3. Vitamin D supplements

For those who need a little extra boost with their vitamin D intake, a dietary vitamin D supplement may be a good way to go. But keep in mind that you can also have too much vitamin D, so talking with your healthcare provider before beginning vitamin D supplementation is a good step to take.

When considering how to get more vitamin D through supplements, you might wonder how much vitamin D you need on a daily basis. The answer to that depends on a number of factors unique to you (like your medical history), which is one reason why consulting with a healthcare provider about your vitamin D needs is a great idea.

For reference, here are some general guidelines related to recommended vitamin D intake ranges based on age. (Note that the amount of vitamin D in foods and supplements is usually expressed in terms of International Units or IU, so “IU/day” refers to “International Units per day.”)

Infants 0-6 months:

  • 400 IU/day for adequate intake
  • Upper level intake of 1,000 IU/day

Infants 6-12 months

  • 400 IU/day for adequate intake
  • Upper level intake of 1,500 IU/day

Children 1-3 years old

  • Recommended dietary allowance of 600 IU/day
  • Upper level intake of 2,500 IU/day

Children 4-8 years old

  • Recommended dietary allowance of 600 IU/day
  • Upper level intake of 3,000 IU/day

People 9-70 years old

  • Recommended dietary allowance of 600 IU/day
  • Upper level intake of 4,000 IU/day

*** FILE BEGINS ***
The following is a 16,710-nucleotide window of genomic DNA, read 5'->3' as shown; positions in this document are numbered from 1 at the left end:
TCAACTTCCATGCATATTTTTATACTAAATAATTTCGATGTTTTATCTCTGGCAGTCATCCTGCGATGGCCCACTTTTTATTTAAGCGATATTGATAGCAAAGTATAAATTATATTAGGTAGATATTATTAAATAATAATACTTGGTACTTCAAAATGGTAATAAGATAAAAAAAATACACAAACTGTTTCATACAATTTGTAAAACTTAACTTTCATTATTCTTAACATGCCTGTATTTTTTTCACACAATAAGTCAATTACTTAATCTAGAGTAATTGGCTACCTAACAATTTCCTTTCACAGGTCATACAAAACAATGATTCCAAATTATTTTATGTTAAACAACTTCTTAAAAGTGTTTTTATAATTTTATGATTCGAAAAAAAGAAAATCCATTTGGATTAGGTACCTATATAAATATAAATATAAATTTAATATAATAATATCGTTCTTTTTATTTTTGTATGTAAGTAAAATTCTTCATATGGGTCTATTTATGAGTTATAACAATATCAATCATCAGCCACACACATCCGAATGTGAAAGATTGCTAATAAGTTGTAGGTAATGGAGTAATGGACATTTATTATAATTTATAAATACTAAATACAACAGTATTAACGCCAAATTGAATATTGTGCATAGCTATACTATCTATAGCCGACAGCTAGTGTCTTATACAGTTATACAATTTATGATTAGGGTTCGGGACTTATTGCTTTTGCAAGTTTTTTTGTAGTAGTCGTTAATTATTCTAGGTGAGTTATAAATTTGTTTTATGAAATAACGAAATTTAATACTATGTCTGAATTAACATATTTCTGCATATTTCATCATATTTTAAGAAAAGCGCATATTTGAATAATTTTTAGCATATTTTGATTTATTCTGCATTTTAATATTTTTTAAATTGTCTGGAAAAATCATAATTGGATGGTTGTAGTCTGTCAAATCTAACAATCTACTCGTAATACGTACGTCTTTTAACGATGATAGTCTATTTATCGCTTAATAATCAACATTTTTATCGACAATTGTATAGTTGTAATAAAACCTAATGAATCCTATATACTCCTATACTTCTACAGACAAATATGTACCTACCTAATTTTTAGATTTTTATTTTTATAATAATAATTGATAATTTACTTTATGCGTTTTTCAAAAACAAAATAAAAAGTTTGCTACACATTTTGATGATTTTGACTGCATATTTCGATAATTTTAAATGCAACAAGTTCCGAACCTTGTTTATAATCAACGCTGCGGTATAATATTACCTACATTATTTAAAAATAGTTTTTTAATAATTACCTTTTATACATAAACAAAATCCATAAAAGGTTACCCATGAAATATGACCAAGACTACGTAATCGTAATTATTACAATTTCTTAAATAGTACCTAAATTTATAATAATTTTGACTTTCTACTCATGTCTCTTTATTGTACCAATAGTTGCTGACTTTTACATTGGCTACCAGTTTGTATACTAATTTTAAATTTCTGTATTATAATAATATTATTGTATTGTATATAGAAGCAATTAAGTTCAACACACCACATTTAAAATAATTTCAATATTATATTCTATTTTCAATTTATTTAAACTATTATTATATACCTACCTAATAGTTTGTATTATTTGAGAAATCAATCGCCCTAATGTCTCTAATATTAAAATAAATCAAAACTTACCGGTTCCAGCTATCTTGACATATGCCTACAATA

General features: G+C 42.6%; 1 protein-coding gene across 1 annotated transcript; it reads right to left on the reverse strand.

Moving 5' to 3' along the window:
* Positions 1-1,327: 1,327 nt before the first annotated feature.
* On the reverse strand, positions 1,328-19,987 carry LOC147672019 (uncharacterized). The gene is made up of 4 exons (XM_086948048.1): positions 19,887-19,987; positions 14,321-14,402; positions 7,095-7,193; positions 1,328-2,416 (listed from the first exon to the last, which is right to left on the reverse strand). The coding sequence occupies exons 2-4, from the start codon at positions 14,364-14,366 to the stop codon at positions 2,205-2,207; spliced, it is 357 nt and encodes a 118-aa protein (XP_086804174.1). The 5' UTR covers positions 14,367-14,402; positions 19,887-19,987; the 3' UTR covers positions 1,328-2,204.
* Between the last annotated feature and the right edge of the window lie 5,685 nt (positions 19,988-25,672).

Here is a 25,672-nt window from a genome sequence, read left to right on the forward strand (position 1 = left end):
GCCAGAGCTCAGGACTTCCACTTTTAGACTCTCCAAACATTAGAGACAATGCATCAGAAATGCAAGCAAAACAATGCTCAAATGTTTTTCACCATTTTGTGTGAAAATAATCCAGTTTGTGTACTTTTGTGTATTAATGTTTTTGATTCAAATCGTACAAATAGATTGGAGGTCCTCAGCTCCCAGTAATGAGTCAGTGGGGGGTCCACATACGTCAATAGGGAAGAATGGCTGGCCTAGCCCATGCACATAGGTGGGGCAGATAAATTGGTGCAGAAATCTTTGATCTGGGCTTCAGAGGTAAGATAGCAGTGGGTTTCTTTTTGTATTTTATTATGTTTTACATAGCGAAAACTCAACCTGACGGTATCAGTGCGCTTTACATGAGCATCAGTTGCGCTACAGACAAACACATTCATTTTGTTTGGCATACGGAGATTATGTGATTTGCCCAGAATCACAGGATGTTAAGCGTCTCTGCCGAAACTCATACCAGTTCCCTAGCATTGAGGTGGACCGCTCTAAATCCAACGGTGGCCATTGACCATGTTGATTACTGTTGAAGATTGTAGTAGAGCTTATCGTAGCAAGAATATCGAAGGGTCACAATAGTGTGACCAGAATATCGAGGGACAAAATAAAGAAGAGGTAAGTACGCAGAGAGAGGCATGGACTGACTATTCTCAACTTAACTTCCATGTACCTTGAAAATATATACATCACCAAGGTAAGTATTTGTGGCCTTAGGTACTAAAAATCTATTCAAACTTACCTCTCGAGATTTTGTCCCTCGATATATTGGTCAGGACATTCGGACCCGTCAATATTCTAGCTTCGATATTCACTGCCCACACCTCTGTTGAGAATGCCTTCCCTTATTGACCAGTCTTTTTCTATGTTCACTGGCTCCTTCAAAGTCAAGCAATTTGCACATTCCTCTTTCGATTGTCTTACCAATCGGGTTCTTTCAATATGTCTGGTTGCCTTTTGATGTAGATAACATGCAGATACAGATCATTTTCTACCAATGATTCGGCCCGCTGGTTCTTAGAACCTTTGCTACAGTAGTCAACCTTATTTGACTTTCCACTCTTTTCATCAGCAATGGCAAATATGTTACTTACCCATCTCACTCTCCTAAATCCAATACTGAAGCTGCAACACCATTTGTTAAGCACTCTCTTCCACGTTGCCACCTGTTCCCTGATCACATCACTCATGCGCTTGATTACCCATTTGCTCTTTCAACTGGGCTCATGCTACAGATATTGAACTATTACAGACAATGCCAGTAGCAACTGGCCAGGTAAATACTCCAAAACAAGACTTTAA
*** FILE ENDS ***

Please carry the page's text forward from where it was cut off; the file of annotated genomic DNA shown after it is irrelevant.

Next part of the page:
People over 70 years old

  • Recommended dietary allowance of 800 IU/day
  • Upper level intake of 4,000 IU/day

Women 14-50 years old who are pregnant or lactating

  • Recommended dietary allowance of 600 IU/day
  • Upper level intake of 4,000 IU/day

The Everlywell at-home Vitamin D Test

Several different factors can contribute to low vitamin D—and can result in a number of unwanted vitamin D deficiency symptoms, such as fatigue or muscle aches. But the good news is that it’s easy to find out if your vitamin D levels are too low—and it’s usually easy to reverse an insufficiency or deficiency. To learn more about your vitamin D status—the easy way—take our at-home Vitamin D Test kit.

It’s a convenient testing option because you simply collect a small sample of blood (via a quick finger prick), ship the sample to the lab for analysis (using the prepaid shipping label included with the kit), and view your results on our secure, online platform just days later.

Why do we need vitamin D?

What causes low vitamin D levels?

What should vitamin D levels be?


1. How to get vitamin D from sunlight. NHS. URL. Accessed August 11, 2020.

2. Vitamin D. NIH, Office of Dietary Supplements. URL. Accessed August 11, 2020.

3. Vitamin D Deficiency. Cleveland Clinic. URL. Accessed August 11, 2020.

4. Institute of Medicine (US) Committee on Use of Dietary Reference Intakes in Nutrition Labeling. Dietary Reference Intakes: Guiding Principles for Nutrition Labeling and Fortification. Washington (DC): National Academies Press (US); 2003. 3, Overview of Food Fortification in the United States and Canada.